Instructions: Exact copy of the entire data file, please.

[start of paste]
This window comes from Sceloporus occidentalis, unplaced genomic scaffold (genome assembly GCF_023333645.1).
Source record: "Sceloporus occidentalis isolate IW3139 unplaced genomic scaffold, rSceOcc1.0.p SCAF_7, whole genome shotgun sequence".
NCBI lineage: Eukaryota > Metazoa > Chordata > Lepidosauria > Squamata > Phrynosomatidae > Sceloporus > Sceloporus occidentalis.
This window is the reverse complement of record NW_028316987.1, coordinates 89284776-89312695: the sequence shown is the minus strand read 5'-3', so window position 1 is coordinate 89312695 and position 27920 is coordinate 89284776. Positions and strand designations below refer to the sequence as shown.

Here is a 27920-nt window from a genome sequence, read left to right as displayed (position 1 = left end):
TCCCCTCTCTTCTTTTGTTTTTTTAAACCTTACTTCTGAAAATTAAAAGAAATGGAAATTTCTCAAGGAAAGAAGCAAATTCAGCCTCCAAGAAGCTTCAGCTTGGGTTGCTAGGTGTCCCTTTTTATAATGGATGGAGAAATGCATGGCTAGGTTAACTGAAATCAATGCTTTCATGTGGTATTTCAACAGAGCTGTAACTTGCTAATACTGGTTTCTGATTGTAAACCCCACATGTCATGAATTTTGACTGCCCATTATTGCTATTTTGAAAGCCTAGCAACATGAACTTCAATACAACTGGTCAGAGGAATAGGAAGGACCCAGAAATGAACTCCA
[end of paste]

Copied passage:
This window comes from Sceloporus occidentalis, unplaced genomic scaffold (genome assembly GCF_023333645.1).
Source record: "Sceloporus occidentalis isolate IW3139 unplaced genomic scaffold, rSceOcc1.0.p SCAF_7, whole genome shotgun sequence".
NCBI lineage: Eukaryota > Metazoa > Chordata > Lepidosauria > Squamata > Phrynosomatidae > Sceloporus > Sceloporus occidentalis.
This window is the reverse complement of record NW_028316987.1, coordinates 89284776-89312695: the sequence shown is the minus strand read 5'-3', so window position 1 is coordinate 89312695 and position 27920 is coordinate 89284776. Positions and strand designations below refer to the sequence as shown.

Here is a 27920-nt window from a genome sequence, read left to right as displayed (position 1 = left end):
TCCCCTCTCTTCTTTTGTTTTTTTAAACCTTACTTCTGAAAATTAAAAGAAATGGAAATTTCTCAAGGAAAGAAGCAAATTCAGCCTCCAAGAAGCTTCAGCTTGGGTTGCTAGGTGTCCCTTTTTATAATGGATGGAGAAATGCATGGCTAGGTTAACTGAAATCAATGCTTTCATGTGGTATTTCAACAGAGCTGTAACTTGCTAATACTGGTTTCTGATTGTAAACCCCACATGTCATGAATTTTGACTGCCCATTATTGCTATTTTGAAAGCCTAGCAACATGAACTTCAATACAACTGGTCAGAGGAATAGGAAGGACCCAGAAATGAACTCCA